4) Prices war began with OPEC (Algeria, Angola, Ecuador, Iran, Iraq, Kuwait, Libya, Nigeria, Qatar, Saudi Arabia, U.A.E, Venezuela). Throughout the end of 2014, speculation intensified about possible production cuts by OPEC members, led by Saudi Arabia, to support prices. Nevertheless, the Saudis downplayed this scenario (even After King Abdullah’s Death). Saudi officials informed specialists not to expect production cuts and indicated that the Kingdom was ready to allow prices to slide. The fact is that cutting production to sustain prices at an artificially high level would only sacrifice Saudi Arabia’s and OPEC’s market share and allow shale production to continue expanding. Instead, the Kingdom determined to allow prices to fall low enough to begin curbing the investment in new shale wells. Note that that this move was facilitated by the dollar’s strenght againt major currencies which allows OPEC producers to rebalance their public finances (reducing import costs). Without surprise, according to Bloomberg, OPEC pumped above its quota for a seventh month in December

 

5) Higher capacity of storage. After a decade of investment, substantial excess storage and tanker capacity suggest the market can run a surplus far longer than it has in the past. As an example, in its latest weekly report (Jan. 23), the EIA showed that “U.S. commercial crude oil inventories (excluding those in the Strategic Petroleum Reserve) increased by 8.9 million barrels from the previous week. At 406.7 million barrels, U.S. crude oil inventories are at the highest level for this time of year in at least the last 80 years.”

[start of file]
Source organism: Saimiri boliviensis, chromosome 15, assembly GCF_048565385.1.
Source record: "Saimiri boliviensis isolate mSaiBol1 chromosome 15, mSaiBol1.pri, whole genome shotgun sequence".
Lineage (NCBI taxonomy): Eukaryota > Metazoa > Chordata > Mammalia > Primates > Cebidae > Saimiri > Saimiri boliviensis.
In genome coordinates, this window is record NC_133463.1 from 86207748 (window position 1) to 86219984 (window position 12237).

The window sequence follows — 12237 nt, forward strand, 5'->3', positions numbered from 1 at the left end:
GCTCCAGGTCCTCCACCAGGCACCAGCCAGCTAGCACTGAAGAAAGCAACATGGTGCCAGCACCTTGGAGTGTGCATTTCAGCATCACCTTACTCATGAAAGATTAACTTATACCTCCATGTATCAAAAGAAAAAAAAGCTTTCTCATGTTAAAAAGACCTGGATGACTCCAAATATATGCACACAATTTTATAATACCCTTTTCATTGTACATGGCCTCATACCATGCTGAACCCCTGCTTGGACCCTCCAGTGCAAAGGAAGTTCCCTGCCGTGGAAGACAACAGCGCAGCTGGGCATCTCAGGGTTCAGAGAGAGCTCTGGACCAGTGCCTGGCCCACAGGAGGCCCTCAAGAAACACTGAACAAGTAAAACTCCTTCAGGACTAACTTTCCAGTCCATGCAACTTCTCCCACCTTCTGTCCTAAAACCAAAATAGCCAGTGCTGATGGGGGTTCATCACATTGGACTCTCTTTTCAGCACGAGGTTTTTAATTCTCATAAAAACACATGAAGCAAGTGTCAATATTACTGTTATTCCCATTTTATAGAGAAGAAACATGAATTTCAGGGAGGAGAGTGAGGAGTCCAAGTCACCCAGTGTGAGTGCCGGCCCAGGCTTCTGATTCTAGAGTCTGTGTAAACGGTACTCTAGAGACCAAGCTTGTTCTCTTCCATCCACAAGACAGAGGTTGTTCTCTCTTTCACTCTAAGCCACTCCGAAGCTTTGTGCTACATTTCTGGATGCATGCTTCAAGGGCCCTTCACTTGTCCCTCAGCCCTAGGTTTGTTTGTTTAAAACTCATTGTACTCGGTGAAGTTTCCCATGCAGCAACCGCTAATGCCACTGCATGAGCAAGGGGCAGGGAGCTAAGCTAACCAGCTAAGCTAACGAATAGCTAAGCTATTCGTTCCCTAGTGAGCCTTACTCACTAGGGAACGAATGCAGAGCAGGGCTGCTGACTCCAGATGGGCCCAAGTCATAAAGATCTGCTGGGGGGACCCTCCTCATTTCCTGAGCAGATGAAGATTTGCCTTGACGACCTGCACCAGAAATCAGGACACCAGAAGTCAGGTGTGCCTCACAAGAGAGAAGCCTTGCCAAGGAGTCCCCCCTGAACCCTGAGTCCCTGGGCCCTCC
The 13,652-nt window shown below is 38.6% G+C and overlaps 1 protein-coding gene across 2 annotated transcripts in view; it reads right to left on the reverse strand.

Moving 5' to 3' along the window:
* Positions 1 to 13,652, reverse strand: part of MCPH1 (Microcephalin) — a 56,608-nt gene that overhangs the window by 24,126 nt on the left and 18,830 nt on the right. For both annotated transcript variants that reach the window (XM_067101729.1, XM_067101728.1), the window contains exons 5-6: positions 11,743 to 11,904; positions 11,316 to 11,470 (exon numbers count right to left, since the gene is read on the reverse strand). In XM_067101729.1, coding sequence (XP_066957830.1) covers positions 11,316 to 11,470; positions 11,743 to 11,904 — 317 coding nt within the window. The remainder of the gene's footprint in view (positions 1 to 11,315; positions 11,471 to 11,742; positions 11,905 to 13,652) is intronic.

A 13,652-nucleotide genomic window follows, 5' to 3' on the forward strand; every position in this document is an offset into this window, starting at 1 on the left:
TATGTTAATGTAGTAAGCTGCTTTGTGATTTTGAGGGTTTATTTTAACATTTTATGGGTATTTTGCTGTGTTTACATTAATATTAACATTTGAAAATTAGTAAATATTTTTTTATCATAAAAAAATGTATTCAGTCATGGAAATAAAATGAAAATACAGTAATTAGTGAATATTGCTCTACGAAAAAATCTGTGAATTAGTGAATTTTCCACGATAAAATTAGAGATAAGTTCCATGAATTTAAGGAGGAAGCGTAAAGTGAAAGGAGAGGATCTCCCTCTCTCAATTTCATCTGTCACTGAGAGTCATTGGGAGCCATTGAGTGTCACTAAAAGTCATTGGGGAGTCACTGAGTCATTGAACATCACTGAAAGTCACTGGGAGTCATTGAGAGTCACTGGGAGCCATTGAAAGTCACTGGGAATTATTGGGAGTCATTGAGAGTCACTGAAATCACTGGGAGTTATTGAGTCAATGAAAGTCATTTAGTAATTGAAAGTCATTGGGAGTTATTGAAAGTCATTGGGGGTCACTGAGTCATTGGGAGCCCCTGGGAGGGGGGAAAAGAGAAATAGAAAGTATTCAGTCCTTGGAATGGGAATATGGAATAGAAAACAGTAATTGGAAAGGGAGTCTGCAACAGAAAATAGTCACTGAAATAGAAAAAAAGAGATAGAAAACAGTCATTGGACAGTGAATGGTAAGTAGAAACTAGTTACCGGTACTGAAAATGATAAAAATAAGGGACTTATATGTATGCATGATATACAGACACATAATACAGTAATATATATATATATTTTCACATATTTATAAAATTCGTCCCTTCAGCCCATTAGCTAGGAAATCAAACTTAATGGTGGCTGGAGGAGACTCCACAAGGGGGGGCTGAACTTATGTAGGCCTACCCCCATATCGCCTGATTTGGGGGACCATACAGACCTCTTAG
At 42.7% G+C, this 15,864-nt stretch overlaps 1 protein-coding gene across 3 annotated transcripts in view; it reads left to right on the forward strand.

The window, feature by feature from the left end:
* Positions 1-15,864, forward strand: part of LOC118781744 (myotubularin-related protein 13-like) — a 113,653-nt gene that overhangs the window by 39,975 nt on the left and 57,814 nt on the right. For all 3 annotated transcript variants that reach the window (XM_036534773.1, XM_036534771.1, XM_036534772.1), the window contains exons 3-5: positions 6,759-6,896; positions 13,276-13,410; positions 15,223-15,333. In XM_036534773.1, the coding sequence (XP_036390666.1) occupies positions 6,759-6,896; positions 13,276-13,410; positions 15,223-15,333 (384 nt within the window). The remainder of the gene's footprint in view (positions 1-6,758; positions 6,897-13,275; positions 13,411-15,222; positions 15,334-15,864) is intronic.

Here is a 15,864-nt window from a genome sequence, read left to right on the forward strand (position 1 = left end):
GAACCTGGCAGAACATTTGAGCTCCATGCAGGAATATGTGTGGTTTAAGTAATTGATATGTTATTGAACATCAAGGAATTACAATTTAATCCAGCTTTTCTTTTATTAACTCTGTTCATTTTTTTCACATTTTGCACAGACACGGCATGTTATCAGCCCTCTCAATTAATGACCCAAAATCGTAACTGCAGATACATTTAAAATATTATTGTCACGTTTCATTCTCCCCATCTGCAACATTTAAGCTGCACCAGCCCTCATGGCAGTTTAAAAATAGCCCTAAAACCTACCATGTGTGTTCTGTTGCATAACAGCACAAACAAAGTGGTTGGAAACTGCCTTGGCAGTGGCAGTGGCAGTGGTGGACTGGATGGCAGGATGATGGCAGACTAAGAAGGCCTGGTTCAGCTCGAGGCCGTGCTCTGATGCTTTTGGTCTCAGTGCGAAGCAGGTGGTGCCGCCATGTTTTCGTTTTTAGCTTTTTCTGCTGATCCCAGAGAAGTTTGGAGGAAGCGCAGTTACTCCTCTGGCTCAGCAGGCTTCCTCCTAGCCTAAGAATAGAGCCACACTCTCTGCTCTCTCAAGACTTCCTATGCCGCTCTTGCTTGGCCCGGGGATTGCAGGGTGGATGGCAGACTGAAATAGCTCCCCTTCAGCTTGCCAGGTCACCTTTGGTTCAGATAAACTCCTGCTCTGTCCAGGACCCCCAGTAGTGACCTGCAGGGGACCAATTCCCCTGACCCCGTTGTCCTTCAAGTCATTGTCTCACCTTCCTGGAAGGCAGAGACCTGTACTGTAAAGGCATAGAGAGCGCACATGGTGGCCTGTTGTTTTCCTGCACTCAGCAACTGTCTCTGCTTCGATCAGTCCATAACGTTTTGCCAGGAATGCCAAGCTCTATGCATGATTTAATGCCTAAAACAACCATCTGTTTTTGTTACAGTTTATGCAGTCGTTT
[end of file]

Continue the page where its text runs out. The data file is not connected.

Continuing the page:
***Lack of demand

 

1) Demand destruction in developed countries. According to the WSJ, “the US is experiencing the largest and most sustained drop in oil demand since the start of the petroleum era in 1859 thanks to improvements in efficiency and the switch to alternative fuels. Quietly and almost unnoticed by most commentators, efficiency and fuel switching are making an even bigger contribution to the North American energy revolution than hydraulic fracturing and horizontal drilling. Fuel savings have contributed more barrels to the supply/demand balance than the combined output from North Dakota’s Bakken and Texas’ Eagle Ford. Efficiency gains and the switch from crude oil to natural gas and biofuels have cut the consumption of petroleum products in the US by more than 2 million barrels per day since 2005, according to the Energy Information Administration. If consumption is adjusted for the rise in population and economic output, oil use has actually fallen by between 3 and 4 million barrels per day compared with the previous trend.” The fact is that the soaring cost of gasoline, diesel and jet fuel encouraged motorists, truck operators and airlines to do everything possible to reduce fuel consumption in all developed countries.